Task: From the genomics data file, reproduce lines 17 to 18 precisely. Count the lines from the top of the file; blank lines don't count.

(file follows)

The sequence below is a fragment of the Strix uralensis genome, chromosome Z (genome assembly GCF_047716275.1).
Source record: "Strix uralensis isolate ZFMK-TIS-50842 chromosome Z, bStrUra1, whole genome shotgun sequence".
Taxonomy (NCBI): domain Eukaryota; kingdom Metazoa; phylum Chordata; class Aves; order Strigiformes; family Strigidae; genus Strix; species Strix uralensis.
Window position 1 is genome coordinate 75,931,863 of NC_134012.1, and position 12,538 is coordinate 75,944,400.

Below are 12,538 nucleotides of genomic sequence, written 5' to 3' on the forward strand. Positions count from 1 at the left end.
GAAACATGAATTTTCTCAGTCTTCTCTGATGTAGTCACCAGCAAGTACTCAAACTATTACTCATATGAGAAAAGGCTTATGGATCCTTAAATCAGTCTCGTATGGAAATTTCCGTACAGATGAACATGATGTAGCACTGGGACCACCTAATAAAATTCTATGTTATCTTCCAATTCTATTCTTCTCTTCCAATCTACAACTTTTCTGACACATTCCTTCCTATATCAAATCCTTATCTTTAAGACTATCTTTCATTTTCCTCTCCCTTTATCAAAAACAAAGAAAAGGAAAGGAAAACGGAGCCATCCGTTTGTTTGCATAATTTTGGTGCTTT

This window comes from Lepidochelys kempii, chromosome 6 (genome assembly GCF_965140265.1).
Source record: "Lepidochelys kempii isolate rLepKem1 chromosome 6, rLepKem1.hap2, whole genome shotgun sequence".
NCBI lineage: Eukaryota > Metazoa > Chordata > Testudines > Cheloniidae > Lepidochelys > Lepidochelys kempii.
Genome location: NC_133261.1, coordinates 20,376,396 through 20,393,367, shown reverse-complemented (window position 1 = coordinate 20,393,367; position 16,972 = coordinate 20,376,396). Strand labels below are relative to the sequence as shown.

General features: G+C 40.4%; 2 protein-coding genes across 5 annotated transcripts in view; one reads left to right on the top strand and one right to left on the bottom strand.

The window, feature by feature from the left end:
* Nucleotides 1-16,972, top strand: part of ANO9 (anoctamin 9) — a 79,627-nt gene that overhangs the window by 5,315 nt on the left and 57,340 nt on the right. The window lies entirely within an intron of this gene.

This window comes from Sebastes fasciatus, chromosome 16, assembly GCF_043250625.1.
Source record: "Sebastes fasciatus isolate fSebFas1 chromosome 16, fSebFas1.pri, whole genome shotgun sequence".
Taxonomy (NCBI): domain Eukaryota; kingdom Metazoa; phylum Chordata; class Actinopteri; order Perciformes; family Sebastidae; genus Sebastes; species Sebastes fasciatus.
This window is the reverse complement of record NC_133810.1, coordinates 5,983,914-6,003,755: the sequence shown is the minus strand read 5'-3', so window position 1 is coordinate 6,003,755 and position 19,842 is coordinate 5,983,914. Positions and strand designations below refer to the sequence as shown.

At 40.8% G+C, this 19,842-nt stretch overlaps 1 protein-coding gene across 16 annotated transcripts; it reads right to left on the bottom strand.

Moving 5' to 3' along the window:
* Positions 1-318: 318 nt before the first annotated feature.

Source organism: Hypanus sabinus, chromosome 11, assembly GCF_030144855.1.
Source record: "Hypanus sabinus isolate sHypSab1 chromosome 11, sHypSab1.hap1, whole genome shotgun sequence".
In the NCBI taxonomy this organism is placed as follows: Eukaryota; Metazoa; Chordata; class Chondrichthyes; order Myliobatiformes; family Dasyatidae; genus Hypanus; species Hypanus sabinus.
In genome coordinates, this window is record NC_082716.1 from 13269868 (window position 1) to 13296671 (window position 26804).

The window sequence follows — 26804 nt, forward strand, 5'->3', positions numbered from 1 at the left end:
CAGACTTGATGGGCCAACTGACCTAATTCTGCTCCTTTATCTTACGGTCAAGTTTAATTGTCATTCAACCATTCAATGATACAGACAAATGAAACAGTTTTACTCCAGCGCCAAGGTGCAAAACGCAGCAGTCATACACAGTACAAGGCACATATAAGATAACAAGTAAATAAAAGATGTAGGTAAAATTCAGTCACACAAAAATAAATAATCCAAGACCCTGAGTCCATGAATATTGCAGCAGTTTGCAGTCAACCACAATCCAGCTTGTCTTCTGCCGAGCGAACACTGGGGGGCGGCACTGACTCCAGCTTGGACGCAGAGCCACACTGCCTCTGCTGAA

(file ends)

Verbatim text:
This window is the reverse complement of record NC_133810.1, coordinates 5,983,914-6,003,755: the sequence shown is the minus strand read 5'-3', so window position 1 is coordinate 6,003,755 and position 19,842 is coordinate 5,983,914. Positions and strand designations below refer to the sequence as shown.

At 40.8% G+C, this 19,842-nt stretch overlaps 1 protein-coding gene across 16 annotated transcripts; it reads right to left on the bottom strand.